There are those who argue that sustainability will not come about without a cultural revolution. The main element in this revolution is a ‘de-centering’ of the human being.
The mainstream view is that human beings are the source and the measure of all value. This view has it that the non-human natural world is no more and no less than a resource for the benefit of human beings. Of course it is a resource, but if we are to develop a sustainable relationship with the environment, we need to think of it as not just a resource.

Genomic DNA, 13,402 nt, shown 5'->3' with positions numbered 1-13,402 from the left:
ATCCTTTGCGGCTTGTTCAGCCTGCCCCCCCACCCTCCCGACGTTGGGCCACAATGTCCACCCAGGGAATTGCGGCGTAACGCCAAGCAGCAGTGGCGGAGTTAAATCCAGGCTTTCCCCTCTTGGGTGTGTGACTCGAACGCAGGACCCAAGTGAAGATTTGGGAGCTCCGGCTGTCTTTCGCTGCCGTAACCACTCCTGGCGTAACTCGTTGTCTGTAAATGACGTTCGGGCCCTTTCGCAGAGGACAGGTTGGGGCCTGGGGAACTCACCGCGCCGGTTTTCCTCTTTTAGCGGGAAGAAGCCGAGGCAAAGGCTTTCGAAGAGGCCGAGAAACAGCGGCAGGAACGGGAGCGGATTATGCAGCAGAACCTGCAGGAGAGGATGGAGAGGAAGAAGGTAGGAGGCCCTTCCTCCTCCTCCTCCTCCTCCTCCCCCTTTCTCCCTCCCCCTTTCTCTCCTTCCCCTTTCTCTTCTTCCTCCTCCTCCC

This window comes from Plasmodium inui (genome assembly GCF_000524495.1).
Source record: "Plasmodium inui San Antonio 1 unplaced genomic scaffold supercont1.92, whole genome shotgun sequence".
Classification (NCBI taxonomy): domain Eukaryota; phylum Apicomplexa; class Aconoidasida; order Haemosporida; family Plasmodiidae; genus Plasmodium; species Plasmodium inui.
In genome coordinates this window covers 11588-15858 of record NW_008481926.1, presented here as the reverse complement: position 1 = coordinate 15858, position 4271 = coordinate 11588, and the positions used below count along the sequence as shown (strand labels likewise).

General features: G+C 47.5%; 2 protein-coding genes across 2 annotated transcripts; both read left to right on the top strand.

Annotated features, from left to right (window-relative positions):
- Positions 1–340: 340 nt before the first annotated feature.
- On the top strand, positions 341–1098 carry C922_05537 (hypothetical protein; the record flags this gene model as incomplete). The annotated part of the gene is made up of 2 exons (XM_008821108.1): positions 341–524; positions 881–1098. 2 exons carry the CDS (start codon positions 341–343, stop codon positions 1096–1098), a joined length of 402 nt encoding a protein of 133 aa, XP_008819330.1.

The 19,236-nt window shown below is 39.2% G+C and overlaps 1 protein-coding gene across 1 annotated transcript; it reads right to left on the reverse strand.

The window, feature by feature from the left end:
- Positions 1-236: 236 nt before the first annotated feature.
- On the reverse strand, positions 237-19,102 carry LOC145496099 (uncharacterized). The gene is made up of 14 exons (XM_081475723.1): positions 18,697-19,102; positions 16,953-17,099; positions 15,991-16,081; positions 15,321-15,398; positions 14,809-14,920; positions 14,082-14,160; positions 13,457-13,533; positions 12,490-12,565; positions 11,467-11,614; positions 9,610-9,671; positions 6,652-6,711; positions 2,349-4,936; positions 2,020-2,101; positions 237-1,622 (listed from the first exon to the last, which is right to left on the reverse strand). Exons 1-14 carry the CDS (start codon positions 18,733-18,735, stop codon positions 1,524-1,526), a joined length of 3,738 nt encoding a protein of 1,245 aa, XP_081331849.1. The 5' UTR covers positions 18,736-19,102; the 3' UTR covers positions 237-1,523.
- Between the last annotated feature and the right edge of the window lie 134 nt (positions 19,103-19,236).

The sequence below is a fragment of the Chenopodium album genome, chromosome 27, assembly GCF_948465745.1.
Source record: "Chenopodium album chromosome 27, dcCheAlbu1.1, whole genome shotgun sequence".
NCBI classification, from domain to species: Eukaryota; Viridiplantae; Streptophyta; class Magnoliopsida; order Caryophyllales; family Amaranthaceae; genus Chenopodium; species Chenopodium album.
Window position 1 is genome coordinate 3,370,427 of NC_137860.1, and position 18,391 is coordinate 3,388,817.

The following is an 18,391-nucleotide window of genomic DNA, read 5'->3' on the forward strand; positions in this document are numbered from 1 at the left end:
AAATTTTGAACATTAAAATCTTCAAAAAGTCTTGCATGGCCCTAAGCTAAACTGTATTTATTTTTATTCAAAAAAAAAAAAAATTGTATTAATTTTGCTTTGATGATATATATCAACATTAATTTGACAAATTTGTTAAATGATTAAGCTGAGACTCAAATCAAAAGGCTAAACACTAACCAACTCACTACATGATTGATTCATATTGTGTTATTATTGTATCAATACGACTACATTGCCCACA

The historical moments, articles, books and events outlined below have all had an effect on how we see ourselves, as human beings, in relation to the rest of the world and even the universe. In one way or another they de-centre us, either in terms of where we are in space and time, or in terms of the so-called ‘hierarchy of being’. Traditionally, this hierarchy has human beings at the top and the rest of nature beneath them in descending order of worth and priority. The ‘moments’ in the table all unsettle this hierarchy in one way or another.
It is hard to say how much of a difference this move against human-centredness has made, and the jury is out even on whether it is a precondition for sustainability or not. But for anyone who thinks that a dose of humility from humans in relation to the rest of the natural world would not go amiss, these way marks are surely of crucial importance.